In addition, the court also noted that the legislative history of Section 13(b) indicates that the ability to seek a permanent injunction in lieu of administrative resolution should be invoked only where the FTC concludes that the case presents no issues warranting “detailed administrative consideration.” Judge Ambro followed up on this statement, asking whether the FTC thought that the issue of whether unreasonable cybersecurity practices were unfair warranted detailed administrative consideration.
The court seemed to be unsatisfied with the FTC’s response here, which was that the Commission often chose to proceed under Section 13(b) and not with an administrative matter because of the availability of remedies and because pursuing both would be complicated and cumbersome. The FTC stressed that its goal was to obtain actual redress for consumers, but the court did not latch on to this argument.
Cybersecurity Standards: Toward the beginning of the argument, Judge Roth raised questions relating to cybersecurity standards, including whether there are established cybersecurity standards, whether cybersecurity standards should be developed and, if so, who should develop cybersecurity standards. Judges Ambro and Scirica followed up with related questions.
Wyndham noted that there are currently two cybersecurity standards, the Payment Card Industry (“PCI”) data security standard, and the National Institute of Standards and Technology (“NIST”) cybersecurity framework. But, that the FTC has not yet defined or detailed a cybersecurity standard. Therefore, in response to an inquiry from Judge Ambro, companies cannot currently make an inquiry to the FTC as to whether they satisfy the FTC’s cybersecurity standards.
Notice. The court also spent considerable time on the subject of whether the FTC placed companies on notice on what it believed would constitute reasonable or unreasonable cybersecurity standards. The FTC said that the complaints and consent decrees published on the FTC’s website put companies on notice as to what constituted unreasonable security standards. (Later, the FTC noted that one of the difficulties posed by cybersecurity was the establishing of certain standards, given the ever-changing technologies.) The court appeared to be unconvinced by this argument, despite FTC’s statement that any careful general counsel should be looking at what the FTC is doing. Instead, the court sought an example from the FTC of an instance where it acted in its capacity as an adjudicator and voted to hold unreasonable cybersecurity practices unfair.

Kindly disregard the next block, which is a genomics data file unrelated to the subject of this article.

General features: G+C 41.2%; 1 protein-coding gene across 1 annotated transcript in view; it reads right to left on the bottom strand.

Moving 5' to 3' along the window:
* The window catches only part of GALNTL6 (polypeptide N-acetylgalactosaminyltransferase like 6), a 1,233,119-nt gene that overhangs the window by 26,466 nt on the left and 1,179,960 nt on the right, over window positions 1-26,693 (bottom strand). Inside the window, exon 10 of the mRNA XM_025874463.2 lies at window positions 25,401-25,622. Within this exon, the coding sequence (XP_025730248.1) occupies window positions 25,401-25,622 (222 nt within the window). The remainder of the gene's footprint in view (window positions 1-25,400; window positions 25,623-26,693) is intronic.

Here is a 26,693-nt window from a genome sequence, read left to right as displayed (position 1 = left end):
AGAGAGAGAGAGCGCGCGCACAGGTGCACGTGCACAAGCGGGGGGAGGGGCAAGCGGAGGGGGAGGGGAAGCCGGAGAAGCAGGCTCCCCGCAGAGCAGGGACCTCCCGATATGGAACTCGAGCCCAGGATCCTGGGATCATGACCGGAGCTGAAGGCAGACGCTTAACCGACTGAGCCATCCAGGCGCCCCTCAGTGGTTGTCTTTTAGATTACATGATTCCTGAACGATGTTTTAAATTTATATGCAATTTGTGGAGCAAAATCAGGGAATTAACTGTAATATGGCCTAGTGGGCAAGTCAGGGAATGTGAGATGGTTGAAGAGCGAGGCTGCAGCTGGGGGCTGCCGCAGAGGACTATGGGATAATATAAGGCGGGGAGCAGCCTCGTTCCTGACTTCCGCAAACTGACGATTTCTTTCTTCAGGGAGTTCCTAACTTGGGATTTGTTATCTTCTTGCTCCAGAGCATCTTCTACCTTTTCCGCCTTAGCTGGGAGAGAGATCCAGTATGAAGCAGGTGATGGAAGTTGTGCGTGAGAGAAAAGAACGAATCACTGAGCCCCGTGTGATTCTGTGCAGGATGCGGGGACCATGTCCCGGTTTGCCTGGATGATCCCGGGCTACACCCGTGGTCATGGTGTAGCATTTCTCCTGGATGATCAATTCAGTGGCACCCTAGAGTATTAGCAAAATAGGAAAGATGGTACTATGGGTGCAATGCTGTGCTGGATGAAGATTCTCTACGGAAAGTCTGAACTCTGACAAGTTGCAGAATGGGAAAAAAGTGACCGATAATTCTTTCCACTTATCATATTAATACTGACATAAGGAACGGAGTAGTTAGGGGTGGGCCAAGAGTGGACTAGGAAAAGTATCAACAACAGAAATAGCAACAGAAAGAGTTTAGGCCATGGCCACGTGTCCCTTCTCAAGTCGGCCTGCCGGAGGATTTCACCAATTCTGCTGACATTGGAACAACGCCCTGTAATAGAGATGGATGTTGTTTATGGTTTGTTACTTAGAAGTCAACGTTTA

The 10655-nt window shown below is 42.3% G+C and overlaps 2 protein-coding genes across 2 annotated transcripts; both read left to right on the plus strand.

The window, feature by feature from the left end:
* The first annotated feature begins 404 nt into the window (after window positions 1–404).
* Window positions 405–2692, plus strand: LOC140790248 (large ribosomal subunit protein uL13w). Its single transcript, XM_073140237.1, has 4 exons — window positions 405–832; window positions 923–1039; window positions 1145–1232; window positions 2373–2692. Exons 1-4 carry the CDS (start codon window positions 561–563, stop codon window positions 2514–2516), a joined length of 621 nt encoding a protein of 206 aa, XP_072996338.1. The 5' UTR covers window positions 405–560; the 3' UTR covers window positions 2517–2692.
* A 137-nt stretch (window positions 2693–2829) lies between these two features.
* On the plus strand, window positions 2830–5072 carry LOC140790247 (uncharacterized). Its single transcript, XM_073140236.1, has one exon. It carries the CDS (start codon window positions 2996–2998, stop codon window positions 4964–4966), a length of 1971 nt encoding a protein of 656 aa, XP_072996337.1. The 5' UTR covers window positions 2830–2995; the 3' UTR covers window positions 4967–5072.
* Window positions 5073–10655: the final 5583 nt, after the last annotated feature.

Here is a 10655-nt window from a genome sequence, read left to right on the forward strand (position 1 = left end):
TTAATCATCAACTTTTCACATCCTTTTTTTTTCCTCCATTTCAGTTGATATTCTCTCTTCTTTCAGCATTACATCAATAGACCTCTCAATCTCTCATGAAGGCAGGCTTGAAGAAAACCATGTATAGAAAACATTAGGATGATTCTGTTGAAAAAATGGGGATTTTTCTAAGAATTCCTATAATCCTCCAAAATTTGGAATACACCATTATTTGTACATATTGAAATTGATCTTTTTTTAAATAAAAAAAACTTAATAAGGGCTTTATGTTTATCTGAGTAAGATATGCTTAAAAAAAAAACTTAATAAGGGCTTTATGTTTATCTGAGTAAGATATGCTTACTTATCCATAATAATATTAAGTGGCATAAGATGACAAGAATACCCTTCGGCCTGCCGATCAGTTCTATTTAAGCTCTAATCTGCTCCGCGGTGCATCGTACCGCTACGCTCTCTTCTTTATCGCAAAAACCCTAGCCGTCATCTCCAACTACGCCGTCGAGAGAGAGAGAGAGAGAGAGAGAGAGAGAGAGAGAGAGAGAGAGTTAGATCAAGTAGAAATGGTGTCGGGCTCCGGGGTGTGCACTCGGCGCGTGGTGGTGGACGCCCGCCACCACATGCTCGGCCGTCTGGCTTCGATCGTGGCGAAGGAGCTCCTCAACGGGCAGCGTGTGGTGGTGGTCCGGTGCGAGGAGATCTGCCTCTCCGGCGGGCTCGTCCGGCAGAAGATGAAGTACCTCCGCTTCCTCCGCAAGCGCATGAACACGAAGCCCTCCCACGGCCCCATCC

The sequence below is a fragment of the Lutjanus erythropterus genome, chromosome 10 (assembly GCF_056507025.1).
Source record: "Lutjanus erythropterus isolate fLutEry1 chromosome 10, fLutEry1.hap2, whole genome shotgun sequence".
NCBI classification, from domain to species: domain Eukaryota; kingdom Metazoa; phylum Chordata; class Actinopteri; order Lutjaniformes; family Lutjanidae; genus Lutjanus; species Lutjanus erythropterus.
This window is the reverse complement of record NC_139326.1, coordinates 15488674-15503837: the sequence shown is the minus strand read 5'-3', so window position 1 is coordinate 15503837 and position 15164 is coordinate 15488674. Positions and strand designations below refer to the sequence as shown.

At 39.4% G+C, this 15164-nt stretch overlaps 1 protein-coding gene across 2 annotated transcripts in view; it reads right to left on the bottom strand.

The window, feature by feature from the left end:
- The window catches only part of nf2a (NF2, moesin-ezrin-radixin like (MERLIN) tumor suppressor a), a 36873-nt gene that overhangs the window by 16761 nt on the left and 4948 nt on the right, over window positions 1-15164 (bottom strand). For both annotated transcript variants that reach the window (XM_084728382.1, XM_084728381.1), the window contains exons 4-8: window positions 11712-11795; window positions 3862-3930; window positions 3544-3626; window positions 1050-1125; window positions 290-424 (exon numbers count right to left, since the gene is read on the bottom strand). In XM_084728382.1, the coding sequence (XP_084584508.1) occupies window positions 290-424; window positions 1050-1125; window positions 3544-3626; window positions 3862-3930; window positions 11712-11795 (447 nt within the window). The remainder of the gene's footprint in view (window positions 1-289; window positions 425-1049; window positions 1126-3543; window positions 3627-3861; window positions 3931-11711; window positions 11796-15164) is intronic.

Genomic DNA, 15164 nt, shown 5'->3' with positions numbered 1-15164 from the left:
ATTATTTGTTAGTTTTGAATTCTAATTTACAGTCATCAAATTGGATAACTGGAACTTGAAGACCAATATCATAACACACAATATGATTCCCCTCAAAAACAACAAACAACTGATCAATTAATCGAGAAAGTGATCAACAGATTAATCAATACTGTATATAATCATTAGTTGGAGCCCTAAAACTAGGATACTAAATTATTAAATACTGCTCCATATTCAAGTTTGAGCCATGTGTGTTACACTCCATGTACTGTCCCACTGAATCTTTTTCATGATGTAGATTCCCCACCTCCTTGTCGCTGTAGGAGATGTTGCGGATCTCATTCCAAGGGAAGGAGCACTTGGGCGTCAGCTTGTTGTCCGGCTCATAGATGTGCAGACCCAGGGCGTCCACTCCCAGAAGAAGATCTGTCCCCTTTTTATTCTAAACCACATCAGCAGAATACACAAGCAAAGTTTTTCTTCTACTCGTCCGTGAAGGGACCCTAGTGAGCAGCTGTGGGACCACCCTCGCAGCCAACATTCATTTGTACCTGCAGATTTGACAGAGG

LabMD. Here, the FTC pointed to the interlocutory order in FTC v. LabMD, Inc. The FTC argued that, in the order, the FTC acted in its capacity as an adjudicator and unanimously held that, as an interpretive matter, a failure to protect data security was an unfair act under the FTC Act. The FTC also argued that the interlocutory order was deserving of Chevron deference because it represented the FTC’s formal (although not, perhaps, final) determination as an adjudicator.
Proper jurisdiction under FTC Act Section 13(b): Although the court repeatedly asked counsel for examples of cases for which jurisdiction was proper under Section 13(b) of the FTC Act, both the FTC and Wyndham steadfastly agreed on this point. Both stated that any violation of a law enforced by the FTC would be proper.
Finally, the court ordered additional briefing on the questions it raised in its February 20, 2015 letter to counsel. The briefing is due March 18.